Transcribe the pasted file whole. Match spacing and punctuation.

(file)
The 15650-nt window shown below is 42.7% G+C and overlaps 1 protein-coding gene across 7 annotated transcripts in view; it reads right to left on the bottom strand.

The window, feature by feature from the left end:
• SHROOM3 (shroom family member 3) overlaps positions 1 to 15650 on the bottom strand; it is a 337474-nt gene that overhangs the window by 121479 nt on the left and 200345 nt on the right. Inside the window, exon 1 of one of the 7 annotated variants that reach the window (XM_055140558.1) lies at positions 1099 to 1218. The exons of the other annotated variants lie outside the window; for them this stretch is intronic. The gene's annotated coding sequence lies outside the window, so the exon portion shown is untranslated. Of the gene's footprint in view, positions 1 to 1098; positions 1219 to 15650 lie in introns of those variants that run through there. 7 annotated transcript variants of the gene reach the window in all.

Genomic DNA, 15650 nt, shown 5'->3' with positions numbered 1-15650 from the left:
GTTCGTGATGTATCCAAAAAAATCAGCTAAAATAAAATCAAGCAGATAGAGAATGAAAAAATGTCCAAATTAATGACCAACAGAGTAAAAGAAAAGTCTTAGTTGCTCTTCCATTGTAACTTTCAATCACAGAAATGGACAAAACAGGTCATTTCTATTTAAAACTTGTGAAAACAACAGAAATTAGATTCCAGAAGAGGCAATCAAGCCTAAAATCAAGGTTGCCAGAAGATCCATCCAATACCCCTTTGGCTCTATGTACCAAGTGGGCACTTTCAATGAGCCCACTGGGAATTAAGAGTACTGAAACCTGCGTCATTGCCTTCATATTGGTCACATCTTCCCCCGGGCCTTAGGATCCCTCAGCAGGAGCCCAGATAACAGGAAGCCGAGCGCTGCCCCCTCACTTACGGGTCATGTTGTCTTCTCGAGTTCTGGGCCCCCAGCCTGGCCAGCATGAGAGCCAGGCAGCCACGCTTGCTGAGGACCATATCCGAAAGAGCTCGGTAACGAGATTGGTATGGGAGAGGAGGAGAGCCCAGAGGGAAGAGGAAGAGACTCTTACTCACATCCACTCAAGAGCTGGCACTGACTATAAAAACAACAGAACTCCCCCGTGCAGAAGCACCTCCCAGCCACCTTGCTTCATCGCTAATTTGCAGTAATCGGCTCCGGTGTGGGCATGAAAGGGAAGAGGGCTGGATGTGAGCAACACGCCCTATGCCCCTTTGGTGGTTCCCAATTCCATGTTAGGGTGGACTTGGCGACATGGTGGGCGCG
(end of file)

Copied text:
The 15650-nt window shown below is 42.7% G+C and overlaps 1 protein-coding gene across 7 annotated transcripts in view; it reads right to left on the bottom strand.

The window, feature by feature from the left end:
• SHROOM3 (shroom family member 3) overlaps positions 1 to 15650 on the bottom strand; it is a 337474-nt gene that overhangs the window by 121479 nt on the left and 200345 nt on the right. Inside the window, exon 1 of one of the 7 annotated variants that reach the window (XM_055140558.1) lies at positions 1099 to 1218. The exons of the other annotated variants lie outside the window; for them this stretch is intronic. The gene's annotated coding sequence lies outside the window, so the exon portion shown is untranslated. Of the gene's footprint in view, positions 1 to 1098; positions 1219 to 15650 lie in introns of those variants that run through there. 7 annotated transcript variants of the gene reach the window in all.

Genomic DNA, 15650 nt, shown 5'->3' with positions numbered 1-15650 from the left:
GTTCGTGATGTATCCAAAAAAATCAGCTAAAATAAAATCAAGCAGATAGAGAATGAAAAAATGTCCAAATTAATGACCAACAGAGTAAAAGAAAAGTCTTAGTTGCTCTTCCATTGTAACTTTCAATCACAGAAATGGACAAAACAGGTCATTTCTATTTAAAACTTGTGAAAACAACAGAAATTAGATTCCAGAAGAGGCAATCAAGCCTAAAATCAAGGTTGCCAGAAGATCCATCCAATACCCCTTTGGCTCTATGTACCAAGTGGGCACTTTCAATGAGCCCACTGGGAATTAAGAGTACTGAAACCTGCGTCATTGCCTTCATATTGGTCACATCTTCCCCCGGGCCTTAGGATCCCTCAGCAGGAGCCCAGATAACAGGAAGCCGAGCGCTGCCCCCTCACTTACGGGTCATGTTGTCTTCTCGAGTTCTGGGCCCCCAGCCTGGCCAGCATGAGAGCCAGGCAGCCACGCTTGCTGAGGACCATATCCGAAAGAGCTCGGTAACGAGATTGGTATGGGAGAGGAGGAGAGCCCAGAGGGAAGAGGAAGAGACTCTTACTCACATCCACTCAAGAGCTGGCACTGACTATAAAAACAACAGAACTCCCCCGTGCAGAAGCACCTCCCAGCCACCTTGCTTCATCGCTAATTTGCAGTAATCGGCTCCGGTGTGGGCATGAAAGGGAAGAGGGCTGGATGTGAGCAACACGCCCTATGCCCCTTTGGTGGTTCCCAATTCCATGTTAGGGTGGACTTGGCGACATGGTGGGCGCG